limits of Jefferson states that he
has the finest strawberries in his
patch, that he has ever raised on
his place. The growers are not
realising very much from their
berries this year.
SILVERTON, June 2 The
Ford Garage at Silverton has mov
ed from the corner of First snd
Lewis street into the Eastman
building at the West of the Main
street bridge and have opened
there for business.
Church Members to
Meet in Lodge Hall
DALLAS. June 2 All Sunday
services of the Christian church
will be held in the Woodman hall,
located at the corner of Jefferson
and Washington streets. Arrange
ments have been made for the use
of this building during the sum
mer time while the congregation is
engaged in erecting a new build
ing on the old site. Actual build
ing will not begin until a building
committee has had time to study
over plans and visit various
church buildings in Oregon.
CALAVAN IN HOSPITAL .
TALBOT. June 2 Mac Cala
van was taken suddenly 111 a few
days ago. After an examination, it
was found necessary to operate at
once for appendicitis. He was tak
en to the Albany hospitaL
VA SAID WE'D SHOVE OFF AJ
DAWN AN1 WE'RE AN HOUR.
xr all Right, AI I cv ' V
OILL-LET'5 GO I KJH?-" y lUtlUUW 1
I tftncccTwPocc ir 1- s T. I wnvi
J US? WMTIN1 AKy l -rr$ TAKE? , 1
"The Girl He Left Behind"
By WALT DISNEY
r r i f j a tin j, . i in wun lv inc nr
I WW&L-S I Ww JTsr llr 9HC W ? WVC t
JFlTtSr HEBE I T THINK THAT rAWNIE II
TJE-&- - OP AU. PEOPLE. (I
( f,nnii I WOULDN'T EVEN COMf
&S2L -VS V DOWN AM1 WISH
COR. MICKEY1. SAILING On A HAUNTED SHIP
WITH A SHANGHAIED CREW AND WITH THE f lT
MATE AND BOS'N PLOTTING JO STEAL HIS
AAAPS OP- TREASURE
THIMBLE THEATRE Starring Popeye
Now Showing "He Can't Take It
ITS 0tV4fAFRon Ui-rTiid-
H THE .TUMMICK
TrVXTf'o, - "
LITTLE ANNIE ROONEY
"Saying It With Flowers'
LXGEE.ZEf-O-AJM-r IT SWELLTD HAVEWf EVEM IF6HEIS 5CKTHER.E-5 WO 1 1A10W SHE, WAS MAD ATME f
A (SArEOEkl - FULL OP MICE FLOWERS t&-v REASOU WHV VtXJ MOU-O EW2VMS FLOWE5l EHJT I WAMT MAO AT HER.
THAT VDU KIM LOOVi AT AM' SMELL- tWTOA6TUCK-UPSneL UEU'E5SlE!-3-UST' 1 "THERE A1UT MO FUM BE1M& -jg
. -wAM GIVCTO PEOPLE ft FSrSK ISl BECAU6E VtHf?E AM OfEPHAM SHE MADE, h MAD AT ANVBOOT ,
ALU HER FPICMOS STOP SPEAKING '
By DARRELL McCLURE
MAVBE I2EVEMSE 15 SWEET" TO SOME
FOLKS BUT IT AIMT TO ME XCAU5E
1 THIMK IF SOU GET REVEWGE OM
50ME600y AFTEie AWHILE. THE'LL
tSET eEVEKJSE OM VOU - THEM ILU
BETCU A MXMJL TWIMWC REVEMGE ISMT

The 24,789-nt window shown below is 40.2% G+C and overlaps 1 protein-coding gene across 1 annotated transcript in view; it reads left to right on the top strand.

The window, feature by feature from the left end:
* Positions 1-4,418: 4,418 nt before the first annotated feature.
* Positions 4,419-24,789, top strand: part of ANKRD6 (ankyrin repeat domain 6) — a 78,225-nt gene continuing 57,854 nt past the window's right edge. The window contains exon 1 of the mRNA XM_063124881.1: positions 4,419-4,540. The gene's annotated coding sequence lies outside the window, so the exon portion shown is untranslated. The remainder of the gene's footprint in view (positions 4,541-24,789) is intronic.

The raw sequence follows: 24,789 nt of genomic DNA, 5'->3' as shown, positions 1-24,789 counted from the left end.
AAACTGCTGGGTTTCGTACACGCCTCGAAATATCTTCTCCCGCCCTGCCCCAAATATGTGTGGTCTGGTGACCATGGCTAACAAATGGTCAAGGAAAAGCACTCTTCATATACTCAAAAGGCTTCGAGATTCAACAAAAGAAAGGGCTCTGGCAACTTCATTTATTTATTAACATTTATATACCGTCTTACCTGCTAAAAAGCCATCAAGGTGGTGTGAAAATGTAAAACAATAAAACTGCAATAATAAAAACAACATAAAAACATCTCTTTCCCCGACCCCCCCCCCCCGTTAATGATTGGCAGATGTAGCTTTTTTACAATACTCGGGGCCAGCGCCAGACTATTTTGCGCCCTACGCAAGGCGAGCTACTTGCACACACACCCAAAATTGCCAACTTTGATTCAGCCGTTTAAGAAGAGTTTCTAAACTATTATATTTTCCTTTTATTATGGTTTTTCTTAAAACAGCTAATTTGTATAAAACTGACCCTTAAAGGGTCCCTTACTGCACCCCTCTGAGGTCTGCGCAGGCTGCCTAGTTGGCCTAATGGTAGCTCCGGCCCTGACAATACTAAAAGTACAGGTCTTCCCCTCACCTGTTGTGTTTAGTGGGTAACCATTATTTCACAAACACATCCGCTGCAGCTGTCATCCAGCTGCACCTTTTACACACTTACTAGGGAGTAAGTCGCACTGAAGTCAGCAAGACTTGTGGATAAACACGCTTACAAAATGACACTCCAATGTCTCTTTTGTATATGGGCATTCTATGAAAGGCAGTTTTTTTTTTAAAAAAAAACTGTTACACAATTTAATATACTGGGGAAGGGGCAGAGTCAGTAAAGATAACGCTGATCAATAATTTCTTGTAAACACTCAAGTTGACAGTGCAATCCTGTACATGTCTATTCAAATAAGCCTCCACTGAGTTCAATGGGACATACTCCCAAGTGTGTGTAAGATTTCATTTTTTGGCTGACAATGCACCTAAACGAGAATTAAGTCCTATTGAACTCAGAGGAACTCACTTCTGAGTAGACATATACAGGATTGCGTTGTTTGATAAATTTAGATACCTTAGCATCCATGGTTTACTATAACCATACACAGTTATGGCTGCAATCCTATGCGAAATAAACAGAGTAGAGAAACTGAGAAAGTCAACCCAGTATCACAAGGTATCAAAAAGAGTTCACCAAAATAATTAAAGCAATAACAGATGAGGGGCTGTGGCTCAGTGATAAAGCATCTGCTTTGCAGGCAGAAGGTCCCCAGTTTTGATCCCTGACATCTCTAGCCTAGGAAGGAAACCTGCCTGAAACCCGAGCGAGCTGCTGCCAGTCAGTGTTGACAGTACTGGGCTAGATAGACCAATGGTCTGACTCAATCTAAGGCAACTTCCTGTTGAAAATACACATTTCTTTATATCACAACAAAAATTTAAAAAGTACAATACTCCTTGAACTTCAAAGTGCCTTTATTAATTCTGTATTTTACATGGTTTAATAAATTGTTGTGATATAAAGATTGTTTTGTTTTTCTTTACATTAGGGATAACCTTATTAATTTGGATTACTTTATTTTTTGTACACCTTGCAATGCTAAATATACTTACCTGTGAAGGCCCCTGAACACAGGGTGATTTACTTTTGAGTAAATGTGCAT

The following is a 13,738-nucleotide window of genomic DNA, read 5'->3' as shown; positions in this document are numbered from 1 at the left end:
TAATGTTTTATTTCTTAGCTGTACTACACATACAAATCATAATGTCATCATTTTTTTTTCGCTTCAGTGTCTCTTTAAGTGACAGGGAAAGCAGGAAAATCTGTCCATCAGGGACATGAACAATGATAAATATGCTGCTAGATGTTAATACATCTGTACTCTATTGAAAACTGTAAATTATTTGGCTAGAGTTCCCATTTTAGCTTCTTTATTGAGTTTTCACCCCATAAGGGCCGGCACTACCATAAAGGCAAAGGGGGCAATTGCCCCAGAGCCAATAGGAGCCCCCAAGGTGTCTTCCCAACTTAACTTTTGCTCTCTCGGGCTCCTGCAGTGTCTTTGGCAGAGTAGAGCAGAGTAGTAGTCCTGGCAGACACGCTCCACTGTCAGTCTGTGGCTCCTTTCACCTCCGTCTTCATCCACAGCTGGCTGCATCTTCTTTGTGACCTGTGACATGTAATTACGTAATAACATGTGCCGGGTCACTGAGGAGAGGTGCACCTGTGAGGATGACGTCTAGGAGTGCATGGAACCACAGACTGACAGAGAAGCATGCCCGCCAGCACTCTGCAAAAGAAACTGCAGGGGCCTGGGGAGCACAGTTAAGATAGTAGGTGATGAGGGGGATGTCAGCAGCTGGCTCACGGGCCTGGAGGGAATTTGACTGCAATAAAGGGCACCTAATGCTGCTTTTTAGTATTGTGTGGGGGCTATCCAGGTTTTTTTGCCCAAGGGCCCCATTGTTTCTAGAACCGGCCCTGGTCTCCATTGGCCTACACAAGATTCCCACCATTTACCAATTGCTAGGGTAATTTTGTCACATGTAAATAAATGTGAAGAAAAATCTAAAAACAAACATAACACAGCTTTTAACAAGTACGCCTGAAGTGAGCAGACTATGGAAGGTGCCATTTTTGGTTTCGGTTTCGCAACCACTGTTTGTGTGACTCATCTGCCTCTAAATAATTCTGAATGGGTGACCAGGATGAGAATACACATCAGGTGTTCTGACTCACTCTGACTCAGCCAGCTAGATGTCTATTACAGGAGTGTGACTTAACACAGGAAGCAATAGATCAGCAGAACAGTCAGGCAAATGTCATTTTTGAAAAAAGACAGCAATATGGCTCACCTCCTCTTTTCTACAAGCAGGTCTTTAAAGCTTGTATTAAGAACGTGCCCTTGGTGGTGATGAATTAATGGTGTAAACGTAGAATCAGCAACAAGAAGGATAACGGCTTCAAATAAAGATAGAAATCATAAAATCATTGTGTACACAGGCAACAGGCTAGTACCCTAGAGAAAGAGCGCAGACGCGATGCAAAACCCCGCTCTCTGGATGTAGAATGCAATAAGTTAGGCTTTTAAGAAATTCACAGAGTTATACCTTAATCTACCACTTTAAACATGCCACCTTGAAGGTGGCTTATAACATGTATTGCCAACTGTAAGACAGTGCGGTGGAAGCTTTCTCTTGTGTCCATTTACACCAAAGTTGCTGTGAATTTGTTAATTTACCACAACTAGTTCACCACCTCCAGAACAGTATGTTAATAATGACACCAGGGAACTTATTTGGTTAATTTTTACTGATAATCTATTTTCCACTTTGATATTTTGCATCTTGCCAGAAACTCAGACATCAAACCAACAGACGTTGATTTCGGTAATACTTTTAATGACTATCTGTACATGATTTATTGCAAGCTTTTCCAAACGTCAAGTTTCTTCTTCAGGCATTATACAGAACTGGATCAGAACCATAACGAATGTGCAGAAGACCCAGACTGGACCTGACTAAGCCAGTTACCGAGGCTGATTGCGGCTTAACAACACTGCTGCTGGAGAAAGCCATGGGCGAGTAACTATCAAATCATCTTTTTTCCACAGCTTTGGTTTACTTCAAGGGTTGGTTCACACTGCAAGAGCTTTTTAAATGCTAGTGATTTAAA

AS SWEET AS VIME6AR..'
TOOTS AND CASPER
"A Public Suspense1
By JIMMY MURPHY
Pi b grams
MADS EN ON CRUTCHES
BRUSH CREEK. June 2 Vio- I
tor Madsen, who was Injured Sun
day morning by his Jersey hull, la
I able to be about on crutches and
Is rapidly Improving although it
is expected that it will be some
time before he gains the entire
use of his one leg. lladen's left
knee was so badly twisted that he
is enable to walk without the aid
of crutches.' ,
VrMav. Smm S
KOAO 650 3Ut. CorrtSis
S:I0 Maslesl 7 PMfs. .
lt:tO Hesi VrUbIs Osraea,"
S A 1lAaira.
IS :S Ksrks report crops sad wsftw
lorvesss. '. ..
A irW....1j t M Mm 1&tlA im MfatllA
ksHh ky Llna oonaty winnsr
jn ZsJly rrUgooiU T-brlosit
T:I Msrkst reports sad vullff frs-
t;00 TbsUsa Slagsr ( Albsay.
STATTON. June 2 The Ingle
family moyed Tuesday from
Qresham to the house recently va
cated by the Glen Fox family. Mr.
Ingle Is one of the owners of the
Ford garage here and has been
here several months. Owing to
the fact that their children were
In school in Gresham, they waited
until the close of school to more.
THIS WILL. CONCLUDE
FROM THE COURT
HOUSE I SOPHIE
ON THE WITNESS
STAND AND THE
TRIAL. WILL NOT
Z JUST AS SHE WAS
STARTIN6 TO TELL-
ABOUT THAT TIME sF
THAT WOULD HAVEj
RUINED MEJ MY
SAFE FOR THE
ANYWAVi y it
e 12. Ki-n i
lSy-Sics4r.I-.n I Hrttna rutkh
. HOW DID THE PAPERS
rET HOLD OF THIS STORf ?
I WAS ABSOLUTELY
OPPOSED TO ANY PUBLICITY
FT' RE4ARDIN, MY TITLE!
I CANT IMA-riNE HOW THE
NEWS LEAKED OUT!
ME UP HOW
JUST AS SHE
I THINK l
US ALL IN
TO HEAR THE
WHAT VaLL SOPHlt
lwwrutuu nvrn t
WU- HER LIFE SHE'S
M1-IPTt CnO TITI VS
- r- -- - S)
AND NOW SWE5 A
WILL. SHE DIVORCE HER
HUSBAND ANO FORFEIT HER
TITLE Ott SWAlJLOWHEj;
PRIDE ANO ATTEMPT A"